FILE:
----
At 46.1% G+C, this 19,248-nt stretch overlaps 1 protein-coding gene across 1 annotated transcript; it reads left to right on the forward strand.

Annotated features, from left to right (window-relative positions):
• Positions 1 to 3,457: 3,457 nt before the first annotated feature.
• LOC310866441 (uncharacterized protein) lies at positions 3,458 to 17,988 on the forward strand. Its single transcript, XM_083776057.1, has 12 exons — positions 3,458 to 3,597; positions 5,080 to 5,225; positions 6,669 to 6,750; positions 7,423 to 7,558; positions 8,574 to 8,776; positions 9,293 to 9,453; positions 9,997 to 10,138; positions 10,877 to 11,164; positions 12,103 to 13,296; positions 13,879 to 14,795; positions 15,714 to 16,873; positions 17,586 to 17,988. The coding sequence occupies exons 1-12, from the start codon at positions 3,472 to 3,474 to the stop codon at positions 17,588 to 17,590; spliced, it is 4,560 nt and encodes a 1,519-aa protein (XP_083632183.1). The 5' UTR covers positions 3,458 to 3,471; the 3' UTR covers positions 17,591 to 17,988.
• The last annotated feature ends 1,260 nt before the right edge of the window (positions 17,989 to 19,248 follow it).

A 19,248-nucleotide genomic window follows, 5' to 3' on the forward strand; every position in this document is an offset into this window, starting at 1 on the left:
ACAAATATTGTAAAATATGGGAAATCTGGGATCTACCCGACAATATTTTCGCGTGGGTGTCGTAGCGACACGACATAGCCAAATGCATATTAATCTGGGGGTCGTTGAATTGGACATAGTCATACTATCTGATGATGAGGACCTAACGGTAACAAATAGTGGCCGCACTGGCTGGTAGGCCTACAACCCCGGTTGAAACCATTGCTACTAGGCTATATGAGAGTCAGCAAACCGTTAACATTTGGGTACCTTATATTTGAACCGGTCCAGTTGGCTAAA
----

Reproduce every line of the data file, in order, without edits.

At 46.1% G+C, this 19,248-nt stretch overlaps 1 protein-coding gene across 1 annotated transcript; it reads left to right on the forward strand.

Annotated features, from left to right (window-relative positions):
• Positions 1 to 3,457: 3,457 nt before the first annotated feature.
• LOC310866441 (uncharacterized protein) lies at positions 3,458 to 17,988 on the forward strand. Its single transcript, XM_083776057.1, has 12 exons — positions 3,458 to 3,597; positions 5,080 to 5,225; positions 6,669 to 6,750; positions 7,423 to 7,558; positions 8,574 to 8,776; positions 9,293 to 9,453; positions 9,997 to 10,138; positions 10,877 to 11,164; positions 12,103 to 13,296; positions 13,879 to 14,795; positions 15,714 to 16,873; positions 17,586 to 17,988. The coding sequence occupies exons 1-12, from the start codon at positions 3,472 to 3,474 to the stop codon at positions 17,588 to 17,590; spliced, it is 4,560 nt and encodes a 1,519-aa protein (XP_083632183.1). The 5' UTR covers positions 3,458 to 3,471; the 3' UTR covers positions 17,591 to 17,988.
• The last annotated feature ends 1,260 nt before the right edge of the window (positions 17,989 to 19,248 follow it).

A 19,248-nucleotide genomic window follows, 5' to 3' on the forward strand; every position in this document is an offset into this window, starting at 1 on the left:
ACAAATATTGTAAAATATGGGAAATCTGGGATCTACCCGACAATATTTTCGCGTGGGTGTCGTAGCGACACGACATAGCCAAATGCATATTAATCTGGGGGTCGTTGAATTGGACATAGTCATACTATCTGATGATGAGGACCTAACGGTAACAAATAGTGGCCGCACTGGCTGGTAGGCCTACAACCCCGGTTGAAACCATTGCTACTAGGCTATATGAGAGTCAGCAAACCGTTAACATTTGGGTACCTTATATTTGAACCGGTCCAGTTGGCTAAA